CWC Expands Lakefront Preserve

The Chautauqua Watershed Conservancy, with funds from its members and support of The Lenna Foundation, has purchased a 0.7-acre parcel at Whitney Point to expand its Prendergast Creek Wetland Preserve on Chautauqua Lake.

The entire site is located in the 100-year flood zone. The additional piece, which has over 200 feet of lakeshore and 300 feet of the bank bordering a former Prendergast Creek channel, had been mowed and maintained as a campsite with a travel trailer on it for several decades.

More than half of it was submerged with high waters last June, and dozens of spawning carp were visible wallowing in the shallow waters covering the mowed grounds. With the site submerged or saturated for several weeks last spring, native wetland vegetation quickly emerged in patches around much of the site. We were delighted to see shoots of sedges and other wetland species emerging, and it made us confident that, if CWC could acquire the site and stop mowing it, the site’s wetland plants could re-establish it as a valuable wetland wildlife habitat within a few years’ time.

The addition to CWC’s Prendergast Creek Wetland Preserve increases the lake frontage of this preserve to over 800 feet, with 2,200 feet of total waterfront length on the lake, Prendergast Creek and the old channel of the creek. The preserve now totals seven acres in size. CWC would like to acquire additional properties nearby to conserve as much of the wetland there as possible. The wetland stretches west toward State Route 394 from the shores of Chautauqua Lake south of Prendergast Creek. We are currently raising funds to conserve a 12-acre site with 400 feet of lakeshore at nearby Whitney Bay.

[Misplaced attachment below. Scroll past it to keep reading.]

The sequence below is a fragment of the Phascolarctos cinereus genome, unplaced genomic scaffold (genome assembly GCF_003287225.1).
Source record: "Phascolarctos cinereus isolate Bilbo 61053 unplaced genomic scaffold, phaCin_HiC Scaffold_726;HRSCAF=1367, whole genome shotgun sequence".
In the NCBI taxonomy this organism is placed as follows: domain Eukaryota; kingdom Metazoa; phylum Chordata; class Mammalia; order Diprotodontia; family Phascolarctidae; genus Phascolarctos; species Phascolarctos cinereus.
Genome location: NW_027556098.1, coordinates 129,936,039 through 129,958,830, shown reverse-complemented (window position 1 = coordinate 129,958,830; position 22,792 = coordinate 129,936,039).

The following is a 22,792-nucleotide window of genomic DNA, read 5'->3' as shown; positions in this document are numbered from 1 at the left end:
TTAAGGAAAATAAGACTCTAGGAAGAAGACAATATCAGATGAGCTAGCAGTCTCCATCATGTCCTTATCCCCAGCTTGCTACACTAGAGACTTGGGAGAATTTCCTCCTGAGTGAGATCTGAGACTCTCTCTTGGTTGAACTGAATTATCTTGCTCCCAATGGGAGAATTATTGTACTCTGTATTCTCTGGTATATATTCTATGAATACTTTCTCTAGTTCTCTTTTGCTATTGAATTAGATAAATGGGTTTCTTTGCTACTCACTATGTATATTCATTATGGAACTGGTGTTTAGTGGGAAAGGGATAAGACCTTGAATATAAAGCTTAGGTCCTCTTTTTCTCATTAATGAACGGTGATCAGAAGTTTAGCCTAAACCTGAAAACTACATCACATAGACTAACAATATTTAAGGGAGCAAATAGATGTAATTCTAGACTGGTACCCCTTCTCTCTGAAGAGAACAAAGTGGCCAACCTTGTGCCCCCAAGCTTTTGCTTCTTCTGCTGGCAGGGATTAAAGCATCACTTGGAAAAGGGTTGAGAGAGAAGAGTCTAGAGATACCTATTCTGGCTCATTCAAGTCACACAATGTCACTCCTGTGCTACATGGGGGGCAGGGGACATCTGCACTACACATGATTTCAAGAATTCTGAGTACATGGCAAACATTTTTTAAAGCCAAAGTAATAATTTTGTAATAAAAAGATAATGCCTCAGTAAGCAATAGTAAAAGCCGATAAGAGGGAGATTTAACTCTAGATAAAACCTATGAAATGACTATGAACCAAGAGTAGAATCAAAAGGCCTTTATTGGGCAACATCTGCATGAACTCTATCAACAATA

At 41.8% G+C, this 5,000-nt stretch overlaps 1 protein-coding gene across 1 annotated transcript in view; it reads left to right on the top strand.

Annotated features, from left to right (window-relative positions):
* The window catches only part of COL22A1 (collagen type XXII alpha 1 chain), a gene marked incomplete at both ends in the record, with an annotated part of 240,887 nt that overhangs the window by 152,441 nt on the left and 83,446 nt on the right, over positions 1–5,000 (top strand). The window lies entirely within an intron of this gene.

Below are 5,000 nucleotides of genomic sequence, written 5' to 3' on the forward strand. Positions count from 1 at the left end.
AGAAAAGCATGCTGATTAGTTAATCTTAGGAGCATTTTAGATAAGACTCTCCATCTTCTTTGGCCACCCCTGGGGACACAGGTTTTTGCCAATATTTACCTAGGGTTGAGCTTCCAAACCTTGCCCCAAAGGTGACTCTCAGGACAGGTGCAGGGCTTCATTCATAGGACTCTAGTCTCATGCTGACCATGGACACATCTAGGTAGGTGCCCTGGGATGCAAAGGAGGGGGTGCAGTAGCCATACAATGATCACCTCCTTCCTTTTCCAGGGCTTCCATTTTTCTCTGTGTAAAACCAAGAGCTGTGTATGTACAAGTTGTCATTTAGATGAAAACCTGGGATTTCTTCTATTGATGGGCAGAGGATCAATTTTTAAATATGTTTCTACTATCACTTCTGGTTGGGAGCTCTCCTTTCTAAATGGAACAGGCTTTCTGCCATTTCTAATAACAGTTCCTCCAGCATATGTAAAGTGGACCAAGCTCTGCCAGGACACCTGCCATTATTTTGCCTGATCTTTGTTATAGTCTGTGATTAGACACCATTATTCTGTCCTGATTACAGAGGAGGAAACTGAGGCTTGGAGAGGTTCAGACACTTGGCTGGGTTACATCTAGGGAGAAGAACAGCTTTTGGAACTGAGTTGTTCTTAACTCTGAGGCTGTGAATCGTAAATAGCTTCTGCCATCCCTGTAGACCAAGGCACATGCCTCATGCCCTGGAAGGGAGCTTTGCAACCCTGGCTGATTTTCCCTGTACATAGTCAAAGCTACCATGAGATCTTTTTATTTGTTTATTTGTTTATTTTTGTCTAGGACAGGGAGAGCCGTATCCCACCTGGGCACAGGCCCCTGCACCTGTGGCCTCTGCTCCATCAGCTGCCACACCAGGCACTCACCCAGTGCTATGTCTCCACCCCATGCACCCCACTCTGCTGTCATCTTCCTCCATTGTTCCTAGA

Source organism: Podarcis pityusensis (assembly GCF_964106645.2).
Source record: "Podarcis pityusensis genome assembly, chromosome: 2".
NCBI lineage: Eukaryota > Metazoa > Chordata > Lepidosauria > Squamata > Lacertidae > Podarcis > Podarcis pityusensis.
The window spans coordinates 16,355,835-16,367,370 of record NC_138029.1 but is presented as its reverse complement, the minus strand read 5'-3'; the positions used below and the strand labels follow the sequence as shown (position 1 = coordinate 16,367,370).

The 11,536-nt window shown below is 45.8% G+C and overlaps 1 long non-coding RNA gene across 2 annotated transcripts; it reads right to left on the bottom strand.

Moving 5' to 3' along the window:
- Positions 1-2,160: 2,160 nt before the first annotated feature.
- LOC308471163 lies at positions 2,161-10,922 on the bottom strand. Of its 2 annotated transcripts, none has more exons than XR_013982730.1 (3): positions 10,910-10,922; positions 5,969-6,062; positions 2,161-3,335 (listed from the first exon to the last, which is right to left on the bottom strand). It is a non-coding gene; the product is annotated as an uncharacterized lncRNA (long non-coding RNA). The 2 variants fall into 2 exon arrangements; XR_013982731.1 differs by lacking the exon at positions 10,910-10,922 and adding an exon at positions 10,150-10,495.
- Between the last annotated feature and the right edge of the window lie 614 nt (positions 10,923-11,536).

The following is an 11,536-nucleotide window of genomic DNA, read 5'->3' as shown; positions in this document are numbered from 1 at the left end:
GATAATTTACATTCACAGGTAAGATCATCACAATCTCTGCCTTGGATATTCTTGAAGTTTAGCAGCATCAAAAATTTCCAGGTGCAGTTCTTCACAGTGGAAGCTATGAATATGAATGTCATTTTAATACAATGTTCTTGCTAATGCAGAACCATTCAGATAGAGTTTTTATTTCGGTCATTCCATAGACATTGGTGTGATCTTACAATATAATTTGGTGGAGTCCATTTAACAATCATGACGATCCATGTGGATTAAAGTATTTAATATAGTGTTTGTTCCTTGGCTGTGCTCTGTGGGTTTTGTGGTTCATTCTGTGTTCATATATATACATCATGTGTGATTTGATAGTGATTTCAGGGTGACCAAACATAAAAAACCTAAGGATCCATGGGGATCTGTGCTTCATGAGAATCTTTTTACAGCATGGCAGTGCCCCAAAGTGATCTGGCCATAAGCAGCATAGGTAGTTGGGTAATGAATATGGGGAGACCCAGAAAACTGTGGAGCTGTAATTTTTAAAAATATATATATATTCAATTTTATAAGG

The emergent wetland and submergent plant communities in Chautauqua Lake adjacent to the Whitney Bay site are the most diverse and ecologically valuable in Chautauqua Lake, supporting abundant water-dependent animals and fish. Thirteen plant species of aquatic plants were documented in the lake near this preserve in a 2007 Racine-Johnson plant survey. (Six or more species at one location is considered to have high richness in species on Chautauqua Lake.) This area is likely the most important fish and wildlife nursery and feeding area on the entire lake. Last summer, visitors to the site experienced a rare sighting of a Great Egret, one of the many wonderful birds and waterfowl that frequent the habitat on and adjacent to this preserve.

With less than 10 percent of the Chautauqua Lake shoreline in a natural condition, donors and granters to the Chautauqua Watershed Conservancy are ensuring that important habitat sites such as this at Prendergast Creek and Whitney Point are conserved to support abundant fish and wildlife populations in and around Chautauqua Lake.

We encourage the public to support these activities through the Conservancy’s Annual Membership Campaign, which is now underway. The success of this campaign will determine the level of conservation, technical assistance and education and pollution prevention activities the organization can undertake in 2014.

The mission of the Chautauqua Watershed Conservancy is to preserve and enhance the water quality, scenic beauty and ecological health of the lakes, streams and watersheds of the Chautauqua region. It works to address the root causes of lake plants and algae problems. The CWC is a county-wide private nonprofit organization, funded primarily by membership donations. To join for 2014 or make a Christmas gift in honor of a birder, fisherperson or outdoors enthusiast, go to our website at www.chautauquawatershed.org, send a check to CWC at 413 N. Main St., Jamestown 14701, or call 664-2166 weekdays.